Best,

Josh
http://www.joshuahenkin.com

Of course, I use BookMooch and PaperBackSwap, both being swap-sites of sorts for books, but I do buy new books as well. Books that never pop up on my wishlist, books I want to read now and don’t want to wait, and books from the bargain bins and twofer sales. Thanks to the swap sites and LibraryThing, I actually purchase more books new than ever before. Go figure.

So, to support the publishing industry and starving authors everywhere, I will be hosting a second Book Bucks Giveaway! 😀
From now until December 31st you can throw your name into the hat for a $25, $15, $10 and $5 gift card to your choice: Borders, Amazon or Barnes & Noble bookstores. The cards can be used either at the brick-and-morters or online shopping.

The rules are as follows:

No biting, scratching, or holding… erm, wait… wrong list… :-))

1. Post a comment to this post for your official entry and specify which store you would like your gift card from. Without your comment here, you won’t qualify for the bonus entries.   If no preference is stated, then you’ll receive one for Borders… I’m lazy and we have a Waldenbooks right here in town.

2. Post a link to this contest on your blog, then post the link here in the comments for a bonus of 5 entries.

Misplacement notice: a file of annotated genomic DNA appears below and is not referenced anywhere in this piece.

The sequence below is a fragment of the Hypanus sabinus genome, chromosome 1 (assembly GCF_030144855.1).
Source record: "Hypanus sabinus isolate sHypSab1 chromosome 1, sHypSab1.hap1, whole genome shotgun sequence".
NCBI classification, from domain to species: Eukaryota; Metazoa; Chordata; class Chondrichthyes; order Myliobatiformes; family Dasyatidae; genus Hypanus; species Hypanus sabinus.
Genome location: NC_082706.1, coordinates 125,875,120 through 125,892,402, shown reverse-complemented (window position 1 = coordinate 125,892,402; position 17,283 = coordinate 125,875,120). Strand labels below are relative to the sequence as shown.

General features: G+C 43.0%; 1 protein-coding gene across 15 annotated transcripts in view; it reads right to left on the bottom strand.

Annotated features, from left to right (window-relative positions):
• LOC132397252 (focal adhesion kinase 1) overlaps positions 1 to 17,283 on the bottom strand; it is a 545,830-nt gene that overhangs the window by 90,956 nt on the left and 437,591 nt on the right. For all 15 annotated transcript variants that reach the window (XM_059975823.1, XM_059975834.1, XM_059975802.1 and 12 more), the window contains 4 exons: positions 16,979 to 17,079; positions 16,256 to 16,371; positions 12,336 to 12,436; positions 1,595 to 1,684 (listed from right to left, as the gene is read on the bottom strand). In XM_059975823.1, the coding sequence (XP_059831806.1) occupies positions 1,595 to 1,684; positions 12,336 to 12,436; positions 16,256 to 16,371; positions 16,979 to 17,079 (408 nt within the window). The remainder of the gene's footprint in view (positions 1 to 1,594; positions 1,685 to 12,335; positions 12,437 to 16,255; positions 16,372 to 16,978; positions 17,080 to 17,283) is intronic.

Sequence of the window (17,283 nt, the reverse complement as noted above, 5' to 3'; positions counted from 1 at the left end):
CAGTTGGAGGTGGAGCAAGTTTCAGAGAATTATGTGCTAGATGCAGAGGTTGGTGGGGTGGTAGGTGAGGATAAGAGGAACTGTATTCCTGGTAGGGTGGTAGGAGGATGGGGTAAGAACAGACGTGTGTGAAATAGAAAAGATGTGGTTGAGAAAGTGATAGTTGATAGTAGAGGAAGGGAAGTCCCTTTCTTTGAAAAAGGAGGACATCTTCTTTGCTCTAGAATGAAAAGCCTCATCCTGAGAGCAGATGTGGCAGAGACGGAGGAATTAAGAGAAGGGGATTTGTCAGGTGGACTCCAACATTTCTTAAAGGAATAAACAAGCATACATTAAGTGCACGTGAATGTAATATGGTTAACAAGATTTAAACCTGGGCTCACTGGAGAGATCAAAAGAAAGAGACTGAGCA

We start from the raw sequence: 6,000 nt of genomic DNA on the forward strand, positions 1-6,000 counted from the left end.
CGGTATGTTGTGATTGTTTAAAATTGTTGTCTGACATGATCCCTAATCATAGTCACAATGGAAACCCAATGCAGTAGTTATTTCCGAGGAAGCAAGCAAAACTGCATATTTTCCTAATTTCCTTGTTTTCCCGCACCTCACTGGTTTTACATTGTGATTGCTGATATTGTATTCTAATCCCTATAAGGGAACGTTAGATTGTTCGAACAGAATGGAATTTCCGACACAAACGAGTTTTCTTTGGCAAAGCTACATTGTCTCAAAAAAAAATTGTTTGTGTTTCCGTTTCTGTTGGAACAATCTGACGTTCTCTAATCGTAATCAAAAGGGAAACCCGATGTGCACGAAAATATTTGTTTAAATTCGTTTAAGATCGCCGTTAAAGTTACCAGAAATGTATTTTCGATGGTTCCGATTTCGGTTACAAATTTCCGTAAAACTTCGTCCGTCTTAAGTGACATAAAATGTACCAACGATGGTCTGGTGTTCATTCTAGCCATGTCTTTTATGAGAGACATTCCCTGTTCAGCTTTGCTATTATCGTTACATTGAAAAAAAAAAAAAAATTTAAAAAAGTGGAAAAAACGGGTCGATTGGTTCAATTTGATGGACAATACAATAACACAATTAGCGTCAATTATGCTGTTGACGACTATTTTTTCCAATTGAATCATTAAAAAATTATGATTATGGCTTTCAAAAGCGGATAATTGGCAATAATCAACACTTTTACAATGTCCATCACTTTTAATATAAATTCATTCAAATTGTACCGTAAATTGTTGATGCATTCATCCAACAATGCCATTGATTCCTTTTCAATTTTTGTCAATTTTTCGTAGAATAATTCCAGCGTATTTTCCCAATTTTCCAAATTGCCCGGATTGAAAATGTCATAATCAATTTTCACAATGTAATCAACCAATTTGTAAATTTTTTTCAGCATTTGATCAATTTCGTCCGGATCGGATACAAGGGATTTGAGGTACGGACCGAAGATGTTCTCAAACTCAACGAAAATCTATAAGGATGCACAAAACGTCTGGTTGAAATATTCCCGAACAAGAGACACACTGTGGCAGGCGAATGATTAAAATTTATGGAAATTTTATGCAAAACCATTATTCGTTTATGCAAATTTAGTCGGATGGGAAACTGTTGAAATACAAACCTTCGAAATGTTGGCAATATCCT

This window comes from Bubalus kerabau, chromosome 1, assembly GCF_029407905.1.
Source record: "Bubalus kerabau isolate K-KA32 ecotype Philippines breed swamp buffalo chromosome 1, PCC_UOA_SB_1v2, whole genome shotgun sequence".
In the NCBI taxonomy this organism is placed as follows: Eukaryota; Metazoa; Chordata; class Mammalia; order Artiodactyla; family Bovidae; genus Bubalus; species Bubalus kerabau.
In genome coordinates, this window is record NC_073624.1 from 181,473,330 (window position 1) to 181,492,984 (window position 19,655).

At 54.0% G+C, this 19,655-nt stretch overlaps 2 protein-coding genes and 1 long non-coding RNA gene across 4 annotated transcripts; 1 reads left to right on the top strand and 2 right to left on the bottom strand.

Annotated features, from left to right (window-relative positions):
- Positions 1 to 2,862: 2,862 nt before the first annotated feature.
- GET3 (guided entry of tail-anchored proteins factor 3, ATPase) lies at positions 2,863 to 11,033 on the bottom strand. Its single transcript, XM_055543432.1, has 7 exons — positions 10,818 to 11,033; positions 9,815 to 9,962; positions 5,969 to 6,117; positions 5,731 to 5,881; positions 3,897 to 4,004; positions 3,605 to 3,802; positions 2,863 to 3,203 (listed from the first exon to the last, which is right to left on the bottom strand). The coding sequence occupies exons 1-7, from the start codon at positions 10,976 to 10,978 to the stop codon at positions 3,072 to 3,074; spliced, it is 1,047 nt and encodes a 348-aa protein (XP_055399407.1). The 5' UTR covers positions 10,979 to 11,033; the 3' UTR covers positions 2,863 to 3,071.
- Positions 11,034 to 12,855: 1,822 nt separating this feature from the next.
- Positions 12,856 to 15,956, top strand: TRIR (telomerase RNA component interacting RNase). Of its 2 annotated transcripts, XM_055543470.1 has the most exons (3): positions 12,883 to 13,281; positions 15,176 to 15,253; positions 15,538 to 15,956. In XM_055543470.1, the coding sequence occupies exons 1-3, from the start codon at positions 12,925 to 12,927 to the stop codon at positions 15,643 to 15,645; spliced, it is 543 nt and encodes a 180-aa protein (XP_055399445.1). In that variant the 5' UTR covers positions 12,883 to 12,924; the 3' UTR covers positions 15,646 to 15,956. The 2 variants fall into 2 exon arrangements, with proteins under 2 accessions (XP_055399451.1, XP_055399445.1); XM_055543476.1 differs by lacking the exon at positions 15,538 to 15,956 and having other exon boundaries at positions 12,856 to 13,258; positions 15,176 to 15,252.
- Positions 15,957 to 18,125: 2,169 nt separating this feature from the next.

3. Comment on any blog entry between now and December 31st for an additional entry per comment. There is a limit of 5 comment-bonus entries per day, so make sure to stop by every day to get your bonus entries! There are over 100 posts on this blog and I’m very busy trying to reach my goal of 75 books by December 31st. I have 17 more to go, which means there will be a post a day, as well, so you won’t run out of chances for your daily bonuses 😉

4. If the winner(s) is outside the US, instead of the gift card, I will mail the new book(s) of his/her/their choice. The postage will be on me and won’t come out of the gifted amount 😉

5. If you go to the Buy Books for the Holidays site, you can pick up the code for a widget button. Include the button in your sidebar for another 5 bonus entries.

Happy Holidays and Happy Reading!

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Tuesday Thingers -LT Authors